A shelf filled with books is in the background of Judy Hoffman’s Zoom screen. Hoffman greets me, wearing circular, blue-framed glasses.
The glasses that I am wearing in our interview are not quite as spunky as Hoffman’s.
We Tell: Fifty Years of Participatory Community Media, will exhibit 40 media projects, including Hoffman’s film, HSA Strike ’75. HSA Strike ’75 is a short documentary film about a union of interns and residents at Cook County Hospital in Chicago striking for better patient care.
When Hoffman made the film in 1975, she was working at a free health clinic in the Chicago area.
“All of us who worked in free health clinics kind of knew each other,” Hoffman said. “We help each other.”
Hoffman was familiar with a number of the people who were striking at Cook County Hospital. So, when the strike occurred, both Hoffman and the strikers felt that the event ought to be documented.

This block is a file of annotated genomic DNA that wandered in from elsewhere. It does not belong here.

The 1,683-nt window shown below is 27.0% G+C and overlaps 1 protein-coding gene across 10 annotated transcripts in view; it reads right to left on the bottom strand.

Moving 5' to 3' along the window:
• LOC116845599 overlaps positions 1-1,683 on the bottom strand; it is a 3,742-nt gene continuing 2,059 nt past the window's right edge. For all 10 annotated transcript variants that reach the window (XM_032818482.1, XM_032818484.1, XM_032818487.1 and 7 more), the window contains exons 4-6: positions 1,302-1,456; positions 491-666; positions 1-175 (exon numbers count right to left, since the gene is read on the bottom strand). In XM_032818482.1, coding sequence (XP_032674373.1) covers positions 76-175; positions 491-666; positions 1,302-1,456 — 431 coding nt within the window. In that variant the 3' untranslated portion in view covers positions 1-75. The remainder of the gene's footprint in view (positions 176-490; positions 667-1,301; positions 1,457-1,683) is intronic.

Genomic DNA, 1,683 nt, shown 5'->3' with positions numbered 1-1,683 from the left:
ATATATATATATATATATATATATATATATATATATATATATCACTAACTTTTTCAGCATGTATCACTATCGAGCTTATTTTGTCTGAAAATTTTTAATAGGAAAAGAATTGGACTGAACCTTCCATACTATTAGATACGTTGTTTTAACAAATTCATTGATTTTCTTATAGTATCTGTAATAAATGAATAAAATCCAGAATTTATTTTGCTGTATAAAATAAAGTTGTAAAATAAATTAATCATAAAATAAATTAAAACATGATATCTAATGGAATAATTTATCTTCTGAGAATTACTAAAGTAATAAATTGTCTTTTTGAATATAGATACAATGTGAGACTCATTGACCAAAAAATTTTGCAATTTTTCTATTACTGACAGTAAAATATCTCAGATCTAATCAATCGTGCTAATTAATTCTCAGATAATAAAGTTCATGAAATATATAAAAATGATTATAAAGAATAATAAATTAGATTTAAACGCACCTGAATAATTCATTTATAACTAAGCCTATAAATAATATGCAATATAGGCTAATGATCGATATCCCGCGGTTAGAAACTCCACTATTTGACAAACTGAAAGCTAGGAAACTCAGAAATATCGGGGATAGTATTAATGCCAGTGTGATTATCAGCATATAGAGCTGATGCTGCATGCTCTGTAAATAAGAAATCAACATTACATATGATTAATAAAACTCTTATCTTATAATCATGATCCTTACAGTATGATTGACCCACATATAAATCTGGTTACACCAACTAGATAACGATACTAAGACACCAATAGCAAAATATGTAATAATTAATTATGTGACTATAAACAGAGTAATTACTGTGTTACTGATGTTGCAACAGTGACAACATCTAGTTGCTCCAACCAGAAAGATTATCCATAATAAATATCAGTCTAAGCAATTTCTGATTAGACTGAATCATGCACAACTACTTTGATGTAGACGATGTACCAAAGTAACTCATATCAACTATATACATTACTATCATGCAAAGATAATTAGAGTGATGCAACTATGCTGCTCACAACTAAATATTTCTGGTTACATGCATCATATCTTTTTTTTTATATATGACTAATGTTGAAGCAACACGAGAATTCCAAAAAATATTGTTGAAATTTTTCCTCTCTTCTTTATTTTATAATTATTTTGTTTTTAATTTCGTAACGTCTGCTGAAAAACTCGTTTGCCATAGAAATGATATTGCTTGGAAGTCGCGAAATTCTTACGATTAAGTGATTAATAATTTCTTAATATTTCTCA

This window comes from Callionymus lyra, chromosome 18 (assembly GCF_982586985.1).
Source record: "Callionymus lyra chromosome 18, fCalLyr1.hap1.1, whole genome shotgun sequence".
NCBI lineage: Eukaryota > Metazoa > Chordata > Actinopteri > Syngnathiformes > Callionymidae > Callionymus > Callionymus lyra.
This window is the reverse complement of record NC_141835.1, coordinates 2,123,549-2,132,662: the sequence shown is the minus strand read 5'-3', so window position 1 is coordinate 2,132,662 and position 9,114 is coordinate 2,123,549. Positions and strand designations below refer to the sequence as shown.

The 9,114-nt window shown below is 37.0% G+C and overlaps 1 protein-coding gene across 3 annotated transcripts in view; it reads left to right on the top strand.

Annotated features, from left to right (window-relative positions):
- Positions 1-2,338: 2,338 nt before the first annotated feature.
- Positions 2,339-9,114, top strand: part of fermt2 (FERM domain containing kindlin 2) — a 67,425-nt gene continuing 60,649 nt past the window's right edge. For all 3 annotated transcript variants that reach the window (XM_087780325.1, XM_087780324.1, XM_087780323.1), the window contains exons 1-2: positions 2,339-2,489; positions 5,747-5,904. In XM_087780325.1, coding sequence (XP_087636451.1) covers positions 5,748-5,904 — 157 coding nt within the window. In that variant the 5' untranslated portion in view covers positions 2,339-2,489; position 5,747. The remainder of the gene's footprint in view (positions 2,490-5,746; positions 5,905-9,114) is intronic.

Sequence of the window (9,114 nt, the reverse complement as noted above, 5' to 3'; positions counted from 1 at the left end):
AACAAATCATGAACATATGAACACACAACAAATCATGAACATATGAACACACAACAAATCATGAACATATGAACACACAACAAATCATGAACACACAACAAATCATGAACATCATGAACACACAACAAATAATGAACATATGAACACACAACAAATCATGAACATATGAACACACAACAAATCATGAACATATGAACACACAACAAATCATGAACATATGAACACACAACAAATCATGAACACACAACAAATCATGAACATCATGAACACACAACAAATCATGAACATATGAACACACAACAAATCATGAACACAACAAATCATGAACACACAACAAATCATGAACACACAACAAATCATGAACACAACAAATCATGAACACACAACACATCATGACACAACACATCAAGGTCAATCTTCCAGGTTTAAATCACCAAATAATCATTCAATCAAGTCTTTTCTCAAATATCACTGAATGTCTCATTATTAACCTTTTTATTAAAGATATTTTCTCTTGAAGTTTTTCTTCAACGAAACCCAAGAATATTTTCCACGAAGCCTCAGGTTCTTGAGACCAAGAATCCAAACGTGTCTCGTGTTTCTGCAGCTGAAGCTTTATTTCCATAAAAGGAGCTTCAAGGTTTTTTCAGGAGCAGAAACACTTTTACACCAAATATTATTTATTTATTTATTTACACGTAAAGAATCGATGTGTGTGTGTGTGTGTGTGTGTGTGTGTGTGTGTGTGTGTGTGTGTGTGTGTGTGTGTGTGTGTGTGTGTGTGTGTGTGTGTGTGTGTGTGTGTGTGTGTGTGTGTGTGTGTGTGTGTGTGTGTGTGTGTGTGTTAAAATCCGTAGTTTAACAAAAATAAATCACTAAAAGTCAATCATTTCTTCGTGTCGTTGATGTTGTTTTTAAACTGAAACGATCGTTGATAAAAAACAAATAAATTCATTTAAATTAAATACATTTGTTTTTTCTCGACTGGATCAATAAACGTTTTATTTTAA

Hoffman explained that growing up in the 1950s, documentaries being shown were told from the point of view from one dominant culture. When I asked Hoffman why she did not decide to include testimonies from people who were against the strike, she brought up the idea of objectivity.
“With a certain political consciousness and ideology, you realize that those voices are heard I don't need to give those voices any time,” Hoffman said.
Hoffman believes that including both sides is a false claim that hinders people from sharing their point of view.
In HSA Strike ’75, all the interviews in her film are from the voices of the strikers.
“Particularly in political documentaries, you have alliances with people, and you work with them,” Hoffman said. “It's not so much about the product as it is the process, and you create something and give voice to people who don't normally have access to the media.”